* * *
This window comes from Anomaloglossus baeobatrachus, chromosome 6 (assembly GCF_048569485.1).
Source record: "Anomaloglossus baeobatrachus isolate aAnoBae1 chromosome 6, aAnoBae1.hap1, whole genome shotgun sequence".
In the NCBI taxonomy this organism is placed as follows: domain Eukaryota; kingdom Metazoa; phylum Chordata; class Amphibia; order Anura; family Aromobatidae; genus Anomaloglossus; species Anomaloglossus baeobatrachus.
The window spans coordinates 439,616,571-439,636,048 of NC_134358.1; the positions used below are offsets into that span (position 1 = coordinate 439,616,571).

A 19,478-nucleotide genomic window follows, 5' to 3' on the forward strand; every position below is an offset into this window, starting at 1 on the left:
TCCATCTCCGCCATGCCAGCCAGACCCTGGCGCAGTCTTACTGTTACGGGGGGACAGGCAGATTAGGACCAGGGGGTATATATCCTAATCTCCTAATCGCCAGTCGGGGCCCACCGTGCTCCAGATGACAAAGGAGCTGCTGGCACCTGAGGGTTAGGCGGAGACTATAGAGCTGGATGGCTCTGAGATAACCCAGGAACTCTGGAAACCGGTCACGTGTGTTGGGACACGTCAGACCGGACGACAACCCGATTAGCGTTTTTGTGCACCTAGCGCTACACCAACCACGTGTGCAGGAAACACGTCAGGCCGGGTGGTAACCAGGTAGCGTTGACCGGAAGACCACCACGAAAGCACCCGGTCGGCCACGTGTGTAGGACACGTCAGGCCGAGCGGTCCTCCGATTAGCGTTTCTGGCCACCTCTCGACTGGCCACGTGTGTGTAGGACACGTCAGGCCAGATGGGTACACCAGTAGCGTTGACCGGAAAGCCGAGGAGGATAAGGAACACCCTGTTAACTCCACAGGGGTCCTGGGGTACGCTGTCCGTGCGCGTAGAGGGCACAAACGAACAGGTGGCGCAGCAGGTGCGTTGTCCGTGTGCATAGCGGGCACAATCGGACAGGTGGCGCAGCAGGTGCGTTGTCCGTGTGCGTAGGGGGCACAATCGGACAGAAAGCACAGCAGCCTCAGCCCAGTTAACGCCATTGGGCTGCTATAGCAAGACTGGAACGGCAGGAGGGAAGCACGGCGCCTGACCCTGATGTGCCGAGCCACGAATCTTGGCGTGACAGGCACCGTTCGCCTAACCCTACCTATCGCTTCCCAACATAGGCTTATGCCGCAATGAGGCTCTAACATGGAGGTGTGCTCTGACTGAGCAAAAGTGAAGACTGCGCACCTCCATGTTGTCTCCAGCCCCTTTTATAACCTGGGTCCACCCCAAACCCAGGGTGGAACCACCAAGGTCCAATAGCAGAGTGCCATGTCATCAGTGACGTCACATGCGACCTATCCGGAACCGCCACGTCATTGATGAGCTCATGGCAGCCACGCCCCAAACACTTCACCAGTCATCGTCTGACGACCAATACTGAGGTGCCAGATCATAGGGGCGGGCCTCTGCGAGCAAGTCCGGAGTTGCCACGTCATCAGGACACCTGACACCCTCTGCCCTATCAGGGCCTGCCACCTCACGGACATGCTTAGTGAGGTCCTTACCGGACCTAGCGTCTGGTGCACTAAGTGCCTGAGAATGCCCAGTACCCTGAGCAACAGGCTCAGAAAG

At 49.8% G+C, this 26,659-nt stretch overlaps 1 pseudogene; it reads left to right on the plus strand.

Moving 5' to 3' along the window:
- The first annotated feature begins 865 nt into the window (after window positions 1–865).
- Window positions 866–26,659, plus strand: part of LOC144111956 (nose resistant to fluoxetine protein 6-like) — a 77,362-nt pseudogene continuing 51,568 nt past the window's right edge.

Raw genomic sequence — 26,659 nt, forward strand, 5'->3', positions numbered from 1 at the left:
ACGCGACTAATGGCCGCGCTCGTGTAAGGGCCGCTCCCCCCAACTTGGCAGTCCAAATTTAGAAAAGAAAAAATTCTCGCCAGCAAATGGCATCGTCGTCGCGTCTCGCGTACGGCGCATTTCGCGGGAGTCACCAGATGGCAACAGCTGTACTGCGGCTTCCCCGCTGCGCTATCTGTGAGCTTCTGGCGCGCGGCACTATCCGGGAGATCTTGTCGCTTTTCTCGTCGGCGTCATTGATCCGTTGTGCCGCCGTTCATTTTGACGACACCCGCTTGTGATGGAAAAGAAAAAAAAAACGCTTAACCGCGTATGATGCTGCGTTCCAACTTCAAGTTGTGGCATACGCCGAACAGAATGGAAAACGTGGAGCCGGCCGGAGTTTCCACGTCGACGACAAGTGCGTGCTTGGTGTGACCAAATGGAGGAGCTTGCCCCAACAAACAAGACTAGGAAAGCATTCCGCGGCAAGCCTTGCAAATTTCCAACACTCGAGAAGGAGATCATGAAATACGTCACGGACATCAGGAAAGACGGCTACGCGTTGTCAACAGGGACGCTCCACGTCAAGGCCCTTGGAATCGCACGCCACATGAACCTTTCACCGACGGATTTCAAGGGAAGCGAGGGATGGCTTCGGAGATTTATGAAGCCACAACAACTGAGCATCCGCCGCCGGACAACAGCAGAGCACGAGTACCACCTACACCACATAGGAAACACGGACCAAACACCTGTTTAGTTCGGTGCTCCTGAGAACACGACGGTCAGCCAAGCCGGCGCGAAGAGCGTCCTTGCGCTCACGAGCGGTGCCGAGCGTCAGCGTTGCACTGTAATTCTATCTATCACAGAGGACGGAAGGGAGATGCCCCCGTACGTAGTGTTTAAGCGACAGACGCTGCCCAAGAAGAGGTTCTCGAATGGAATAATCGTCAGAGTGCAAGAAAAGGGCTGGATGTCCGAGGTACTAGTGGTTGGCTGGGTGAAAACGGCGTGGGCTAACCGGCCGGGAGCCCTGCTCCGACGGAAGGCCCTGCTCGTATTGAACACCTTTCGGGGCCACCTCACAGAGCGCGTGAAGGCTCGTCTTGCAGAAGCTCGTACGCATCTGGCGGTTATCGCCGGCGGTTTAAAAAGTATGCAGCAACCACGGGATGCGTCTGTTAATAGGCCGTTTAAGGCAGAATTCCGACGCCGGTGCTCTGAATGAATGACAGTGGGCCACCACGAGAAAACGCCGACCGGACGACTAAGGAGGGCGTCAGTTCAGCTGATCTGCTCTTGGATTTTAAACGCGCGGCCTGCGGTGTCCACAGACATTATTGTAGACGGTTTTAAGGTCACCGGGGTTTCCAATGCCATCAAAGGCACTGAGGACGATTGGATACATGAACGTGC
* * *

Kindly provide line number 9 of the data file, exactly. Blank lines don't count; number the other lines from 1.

- The first annotated feature begins 865 nt into the window (after window positions 1–865).